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Rosetta Stone Urges UK Students To Brush Up On Language Skills

2010 August, 19

With ‘A' Level entries for foreign languages down 3.7% from last year, leading provider of language-learning solutions, Rosetta Stone, is challenging UK students to brush up on their language skills in order to meet growing employer requirements for multilingual employees.

Despite a strong increase in science, technology, engineering and mathematics entries, recent reports reflect a decline in interest in foreign language study at ‘A' level. Entries for French and German, the most popular foreign language for UK students, dropped 3.4 per cent and 3.8 per cent.

Sylke Riester, European Managing Director for Rosetta Stone, commented: "These results do not reflect the need for language in study, business and personal communication in our globalising economy. The UK is hungry for language skills to boost its recovery.

"There is a massive gap between what employers want and what our current education system provides when it comes to languages. The National Centre for Languages says UK business rank languages skills second only to IT skills when it comes to recruitment."

Entries for Chinese, which almost doubled in popularity between 2002 and 2009, also showed a 25% drop on last year, signally a surprising reversal in trend.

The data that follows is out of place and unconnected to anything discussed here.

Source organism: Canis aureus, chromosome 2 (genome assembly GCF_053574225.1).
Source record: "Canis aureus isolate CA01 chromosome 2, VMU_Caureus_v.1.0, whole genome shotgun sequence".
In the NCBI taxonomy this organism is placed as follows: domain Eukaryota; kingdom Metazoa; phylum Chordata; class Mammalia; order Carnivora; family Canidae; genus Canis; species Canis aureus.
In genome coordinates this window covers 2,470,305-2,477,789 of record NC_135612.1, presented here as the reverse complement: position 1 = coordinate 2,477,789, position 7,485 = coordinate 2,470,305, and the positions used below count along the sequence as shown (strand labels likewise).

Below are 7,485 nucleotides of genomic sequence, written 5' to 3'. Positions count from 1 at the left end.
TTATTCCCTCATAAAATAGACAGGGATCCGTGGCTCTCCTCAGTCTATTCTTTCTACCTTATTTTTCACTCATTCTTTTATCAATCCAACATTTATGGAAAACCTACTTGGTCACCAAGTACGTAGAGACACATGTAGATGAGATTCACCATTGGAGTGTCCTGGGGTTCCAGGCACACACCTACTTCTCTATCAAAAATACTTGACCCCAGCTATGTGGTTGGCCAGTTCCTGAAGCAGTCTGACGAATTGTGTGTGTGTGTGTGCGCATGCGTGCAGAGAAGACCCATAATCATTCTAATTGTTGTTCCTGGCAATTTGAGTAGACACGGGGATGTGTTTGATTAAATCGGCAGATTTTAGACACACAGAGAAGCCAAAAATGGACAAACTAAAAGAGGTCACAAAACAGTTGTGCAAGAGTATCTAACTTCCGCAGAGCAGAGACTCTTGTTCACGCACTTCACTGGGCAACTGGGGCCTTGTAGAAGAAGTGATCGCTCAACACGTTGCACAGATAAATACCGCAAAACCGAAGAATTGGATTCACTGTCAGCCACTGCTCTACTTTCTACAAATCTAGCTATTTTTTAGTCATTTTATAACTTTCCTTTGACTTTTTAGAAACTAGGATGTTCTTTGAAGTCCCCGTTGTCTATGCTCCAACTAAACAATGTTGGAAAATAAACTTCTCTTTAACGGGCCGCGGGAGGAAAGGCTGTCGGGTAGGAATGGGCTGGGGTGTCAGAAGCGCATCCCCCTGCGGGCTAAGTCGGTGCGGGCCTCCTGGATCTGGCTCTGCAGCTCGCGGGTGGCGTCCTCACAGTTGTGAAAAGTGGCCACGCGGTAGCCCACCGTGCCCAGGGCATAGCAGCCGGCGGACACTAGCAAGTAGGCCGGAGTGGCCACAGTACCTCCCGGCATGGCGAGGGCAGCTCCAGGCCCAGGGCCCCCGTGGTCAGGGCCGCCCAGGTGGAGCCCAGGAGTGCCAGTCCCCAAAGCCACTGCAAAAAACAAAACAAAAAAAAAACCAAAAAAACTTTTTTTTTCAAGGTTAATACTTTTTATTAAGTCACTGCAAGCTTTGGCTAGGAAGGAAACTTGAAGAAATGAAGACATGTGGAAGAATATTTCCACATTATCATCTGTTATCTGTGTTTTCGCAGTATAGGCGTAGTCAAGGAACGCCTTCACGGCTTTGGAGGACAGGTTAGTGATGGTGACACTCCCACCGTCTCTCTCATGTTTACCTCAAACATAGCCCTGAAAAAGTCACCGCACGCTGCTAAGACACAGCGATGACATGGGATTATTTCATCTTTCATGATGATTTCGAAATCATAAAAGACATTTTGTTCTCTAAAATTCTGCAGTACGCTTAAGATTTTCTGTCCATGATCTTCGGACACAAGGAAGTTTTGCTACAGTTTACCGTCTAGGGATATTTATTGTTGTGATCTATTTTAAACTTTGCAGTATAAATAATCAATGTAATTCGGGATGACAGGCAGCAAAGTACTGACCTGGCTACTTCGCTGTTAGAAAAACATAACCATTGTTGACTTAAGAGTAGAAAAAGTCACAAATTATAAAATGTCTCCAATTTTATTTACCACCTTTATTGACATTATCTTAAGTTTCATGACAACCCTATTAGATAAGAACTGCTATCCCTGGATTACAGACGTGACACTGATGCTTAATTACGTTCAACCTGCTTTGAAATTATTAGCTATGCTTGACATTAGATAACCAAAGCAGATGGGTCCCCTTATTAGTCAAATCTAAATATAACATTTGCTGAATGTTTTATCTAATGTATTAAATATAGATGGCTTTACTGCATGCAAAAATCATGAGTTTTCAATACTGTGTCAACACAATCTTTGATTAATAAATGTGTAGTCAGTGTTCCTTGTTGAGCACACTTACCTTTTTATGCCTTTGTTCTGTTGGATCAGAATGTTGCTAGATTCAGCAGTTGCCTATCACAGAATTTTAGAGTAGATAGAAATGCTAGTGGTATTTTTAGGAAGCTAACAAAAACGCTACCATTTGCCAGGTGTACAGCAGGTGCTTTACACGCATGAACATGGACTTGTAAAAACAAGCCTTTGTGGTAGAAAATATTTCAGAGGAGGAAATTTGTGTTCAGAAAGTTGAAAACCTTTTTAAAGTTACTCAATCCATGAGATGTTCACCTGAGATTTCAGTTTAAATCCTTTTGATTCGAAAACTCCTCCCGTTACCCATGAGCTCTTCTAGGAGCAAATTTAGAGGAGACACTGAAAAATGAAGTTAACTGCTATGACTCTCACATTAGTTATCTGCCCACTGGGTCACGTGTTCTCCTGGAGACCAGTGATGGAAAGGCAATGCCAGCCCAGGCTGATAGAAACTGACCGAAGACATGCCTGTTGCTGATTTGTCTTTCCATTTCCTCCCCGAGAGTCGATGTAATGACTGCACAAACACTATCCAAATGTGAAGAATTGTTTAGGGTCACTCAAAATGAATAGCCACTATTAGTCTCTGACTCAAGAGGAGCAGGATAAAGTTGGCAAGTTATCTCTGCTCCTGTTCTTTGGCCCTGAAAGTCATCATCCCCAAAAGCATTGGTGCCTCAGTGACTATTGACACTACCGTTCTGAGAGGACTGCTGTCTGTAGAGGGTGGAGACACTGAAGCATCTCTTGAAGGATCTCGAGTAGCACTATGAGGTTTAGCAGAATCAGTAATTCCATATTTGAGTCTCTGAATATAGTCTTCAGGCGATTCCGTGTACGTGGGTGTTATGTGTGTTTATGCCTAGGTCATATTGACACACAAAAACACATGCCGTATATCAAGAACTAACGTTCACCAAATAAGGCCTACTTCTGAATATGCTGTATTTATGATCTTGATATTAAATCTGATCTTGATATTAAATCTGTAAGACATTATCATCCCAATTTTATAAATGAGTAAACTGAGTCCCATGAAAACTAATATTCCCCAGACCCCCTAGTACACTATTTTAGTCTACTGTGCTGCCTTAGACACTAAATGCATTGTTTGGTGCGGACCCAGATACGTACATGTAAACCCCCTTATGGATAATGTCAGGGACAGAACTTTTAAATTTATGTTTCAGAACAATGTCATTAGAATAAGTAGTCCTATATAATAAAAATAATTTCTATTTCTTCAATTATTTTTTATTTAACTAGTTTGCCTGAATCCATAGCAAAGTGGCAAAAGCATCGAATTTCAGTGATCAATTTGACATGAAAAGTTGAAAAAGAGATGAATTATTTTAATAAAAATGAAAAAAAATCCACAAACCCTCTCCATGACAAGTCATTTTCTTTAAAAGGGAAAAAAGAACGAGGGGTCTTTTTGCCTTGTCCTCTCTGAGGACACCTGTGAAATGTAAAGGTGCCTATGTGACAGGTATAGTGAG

However, it is not all bad news for languages, with Spanish entries showing a 4% increase on 2009.

Rosetta Stone Managing Director for Europe, Sylke Riester, commented: "What I find genuinely impressive is that although the national curriculum does not prioritise language learning in the same way as other countries, some schools recognise languages as an important life skill and are adopting the modern, technological tools to engage pupils in learning."

-ENDS-

About Rosetta Stone UK

Acclaimed for the speed, power and effectiveness of its Dynamic Immersion™ method, Rosetta Stone is a revolutionary language learning software program.

Rosetta Stone was founded in 1992 on two core beliefs: that the natural way people learn languages as children remains the most successful method for learning new languages; and that interactive CD-ROM and online technology can recreate the immersion method powerfully for learners of any age. Rosetta Stone (UK) Limited, a subsidiary of Rosetta Stone Inc., is based in London.

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